Sociology of family is the area devoted to the study of family as an institution central to social life. The basic assumptions of the area include:
• the universality of family,
• the inevitable variation of family forms, and
• the necessity of family for integrating individuals into social worlds.
Family sociology is generally concerned with the formation, maintenance, growth, and dissolution of kinship tiesand is commonly expressed in research on courtship (a period during which a couple develop a romantic relationship) and marriage, childrearing (the process of bringing up a child), marital adjustment (accommodation of husband and wife to each other at a given time), and divorce. These areas of research expanded in the twentieth century to encompass an endless diversity of topics related to gender, sexuality, intimacy, affection, and anything that can be considered to be family related.
History of Sociology of Family 19th C
A recognizable, modern sociology of family emerged from several different family studies efforts of the nineteenth century. Early anthropologists speculated that family was a necessary step from savagery to civilization in human evolution. Concentrating on marital regulation of sexual encounters, and debating matriarchy versus patriarchy as the first enduring family forms, these explanations framed family studies in terms of kinship and defined comprehensive categories of family relations.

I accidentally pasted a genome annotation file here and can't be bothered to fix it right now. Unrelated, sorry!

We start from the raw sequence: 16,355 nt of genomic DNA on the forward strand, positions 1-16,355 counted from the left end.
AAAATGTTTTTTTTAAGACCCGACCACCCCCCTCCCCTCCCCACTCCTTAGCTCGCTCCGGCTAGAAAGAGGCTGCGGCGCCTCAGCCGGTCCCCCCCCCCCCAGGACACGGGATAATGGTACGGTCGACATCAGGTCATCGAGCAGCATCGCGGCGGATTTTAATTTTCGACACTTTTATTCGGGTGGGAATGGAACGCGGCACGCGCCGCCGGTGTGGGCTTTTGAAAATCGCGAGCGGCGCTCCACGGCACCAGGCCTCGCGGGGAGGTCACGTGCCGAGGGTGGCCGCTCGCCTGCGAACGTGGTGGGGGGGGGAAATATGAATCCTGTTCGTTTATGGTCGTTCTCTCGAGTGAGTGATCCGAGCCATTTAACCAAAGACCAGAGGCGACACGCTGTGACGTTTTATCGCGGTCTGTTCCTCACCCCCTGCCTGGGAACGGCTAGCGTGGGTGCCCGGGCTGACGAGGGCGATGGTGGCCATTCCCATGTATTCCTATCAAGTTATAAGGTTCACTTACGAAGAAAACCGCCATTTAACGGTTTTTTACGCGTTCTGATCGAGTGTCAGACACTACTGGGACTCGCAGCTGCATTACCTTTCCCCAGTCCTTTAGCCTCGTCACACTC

In consideration of endogamy, exogamy, polygamy, polyandry, and monogamy, these efforts also fostered discussion of the best or most evolved family forms, with most commentators settling on patriarchy and monogamy as the high points of family evolution.
Nineteenth century sociologists such as Herbert Spencerand William Sumneradopted evolutionary views of family and made use of anthropological terms, but discussions of best family types gave way to considering the customs, conventions, and traditions of family life.
The evolutionary view of family pushed sociology toward the pragmatic vision of the family as adaptable to surrounding social conditions. And sociology’s emphases on populations, societies, and the institutions embedded within them allowed the observation that American and European families were rapidly changing in response to the challenges of modern society.
Another important development in early family sociology resulted from the growing distinction of sociology from religion, charity, and activism.
Commentaries of the middle and late nineteenth century warned urgently of the social problems of divorce and abandonment – citing individualism, easy morals, and lax divorce lawsfor a breakdown of family.